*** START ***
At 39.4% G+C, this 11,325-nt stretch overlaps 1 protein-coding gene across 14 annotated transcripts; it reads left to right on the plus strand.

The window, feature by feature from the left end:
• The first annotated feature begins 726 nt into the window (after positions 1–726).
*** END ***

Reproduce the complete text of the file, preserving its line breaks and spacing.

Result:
At 39.4% G+C, this 11,325-nt stretch overlaps 1 protein-coding gene across 14 annotated transcripts; it reads left to right on the plus strand.

The window, feature by feature from the left end:
• The first annotated feature begins 726 nt into the window (after positions 1–726).